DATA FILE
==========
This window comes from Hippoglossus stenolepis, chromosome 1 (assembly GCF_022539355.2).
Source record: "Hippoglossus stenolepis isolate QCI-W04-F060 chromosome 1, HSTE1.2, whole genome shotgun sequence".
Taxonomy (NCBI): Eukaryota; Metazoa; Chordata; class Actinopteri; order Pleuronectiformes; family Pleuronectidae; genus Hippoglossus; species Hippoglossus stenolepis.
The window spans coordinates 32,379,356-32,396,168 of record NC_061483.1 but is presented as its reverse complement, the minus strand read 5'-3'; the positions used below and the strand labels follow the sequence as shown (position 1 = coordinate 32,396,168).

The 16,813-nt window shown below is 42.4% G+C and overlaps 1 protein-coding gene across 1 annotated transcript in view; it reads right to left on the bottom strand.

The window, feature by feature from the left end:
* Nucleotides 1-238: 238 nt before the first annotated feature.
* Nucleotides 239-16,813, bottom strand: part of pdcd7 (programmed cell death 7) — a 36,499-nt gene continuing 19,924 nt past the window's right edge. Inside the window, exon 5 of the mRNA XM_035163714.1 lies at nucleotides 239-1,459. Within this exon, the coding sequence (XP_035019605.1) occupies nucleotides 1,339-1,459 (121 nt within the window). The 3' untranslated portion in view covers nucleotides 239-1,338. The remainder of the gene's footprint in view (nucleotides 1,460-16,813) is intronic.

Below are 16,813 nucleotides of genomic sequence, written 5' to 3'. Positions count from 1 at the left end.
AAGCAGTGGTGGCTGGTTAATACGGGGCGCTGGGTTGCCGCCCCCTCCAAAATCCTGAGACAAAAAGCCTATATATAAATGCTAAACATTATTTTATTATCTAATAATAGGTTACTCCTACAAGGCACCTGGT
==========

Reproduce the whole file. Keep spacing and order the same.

This window comes from Hippoglossus stenolepis, chromosome 1 (assembly GCF_022539355.2).
Source record: "Hippoglossus stenolepis isolate QCI-W04-F060 chromosome 1, HSTE1.2, whole genome shotgun sequence".
Taxonomy (NCBI): Eukaryota; Metazoa; Chordata; class Actinopteri; order Pleuronectiformes; family Pleuronectidae; genus Hippoglossus; species Hippoglossus stenolepis.
The window spans coordinates 32,379,356-32,396,168 of record NC_061483.1 but is presented as its reverse complement, the minus strand read 5'-3'; the positions used below and the strand labels follow the sequence as shown (position 1 = coordinate 32,396,168).

The 16,813-nt window shown below is 42.4% G+C and overlaps 1 protein-coding gene across 1 annotated transcript in view; it reads right to left on the bottom strand.

The window, feature by feature from the left end:
* Nucleotides 1-238: 238 nt before the first annotated feature.
* Nucleotides 239-16,813, bottom strand: part of pdcd7 (programmed cell death 7) — a 36,499-nt gene continuing 19,924 nt past the window's right edge. Inside the window, exon 5 of the mRNA XM_035163714.1 lies at nucleotides 239-1,459. Within this exon, the coding sequence (XP_035019605.1) occupies nucleotides 1,339-1,459 (121 nt within the window). The 3' untranslated portion in view covers nucleotides 239-1,338. The remainder of the gene's footprint in view (nucleotides 1,460-16,813) is intronic.

Below are 16,813 nucleotides of genomic sequence, written 5' to 3'. Positions count from 1 at the left end.
AAGCAGTGGTGGCTGGTTAATACGGGGCGCTGGGTTGCCGCCCCCTCCAAAATCCTGAGACAAAAAGCCTATATATAAATGCTAAACATTATTTTATTATCTAATAATAGGTTACTCCTACAAGGCACCTGGT